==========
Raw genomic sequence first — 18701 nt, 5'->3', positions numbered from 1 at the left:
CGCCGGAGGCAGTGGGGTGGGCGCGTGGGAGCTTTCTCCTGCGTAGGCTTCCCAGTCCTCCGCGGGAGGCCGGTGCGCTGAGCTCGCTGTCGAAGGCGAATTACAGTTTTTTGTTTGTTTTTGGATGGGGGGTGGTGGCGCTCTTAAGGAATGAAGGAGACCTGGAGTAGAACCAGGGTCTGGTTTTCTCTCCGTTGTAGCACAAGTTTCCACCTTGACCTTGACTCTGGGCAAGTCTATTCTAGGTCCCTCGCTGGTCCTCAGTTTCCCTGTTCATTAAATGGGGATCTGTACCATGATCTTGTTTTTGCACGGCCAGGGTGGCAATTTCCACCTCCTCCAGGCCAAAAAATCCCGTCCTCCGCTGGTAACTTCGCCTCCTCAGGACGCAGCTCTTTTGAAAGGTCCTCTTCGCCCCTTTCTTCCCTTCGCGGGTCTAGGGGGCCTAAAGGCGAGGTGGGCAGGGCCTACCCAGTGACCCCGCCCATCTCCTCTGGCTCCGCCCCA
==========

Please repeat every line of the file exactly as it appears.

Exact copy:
Raw genomic sequence first — 18701 nt, 5'->3', positions numbered from 1 at the left:
CGCCGGAGGCAGTGGGGTGGGCGCGTGGGAGCTTTCTCCTGCGTAGGCTTCCCAGTCCTCCGCGGGAGGCCGGTGCGCTGAGCTCGCTGTCGAAGGCGAATTACAGTTTTTTGTTTGTTTTTGGATGGGGGGTGGTGGCGCTCTTAAGGAATGAAGGAGACCTGGAGTAGAACCAGGGTCTGGTTTTCTCTCCGTTGTAGCACAAGTTTCCACCTTGACCTTGACTCTGGGCAAGTCTATTCTAGGTCCCTCGCTGGTCCTCAGTTTCCCTGTTCATTAAATGGGGATCTGTACCATGATCTTGTTTTTGCACGGCCAGGGTGGCAATTTCCACCTCCTCCAGGCCAAAAAATCCCGTCCTCCGCTGGTAACTTCGCCTCCTCAGGACGCAGCTCTTTTGAAAGGTCCTCTTCGCCCCTTTCTTCCCTTCGCGGGTCTAGGGGGCCTAAAGGCGAGGTGGGCAGGGCCTACCCAGTGACCCCGCCCATCTCCTCTGGCTCCGCCCCA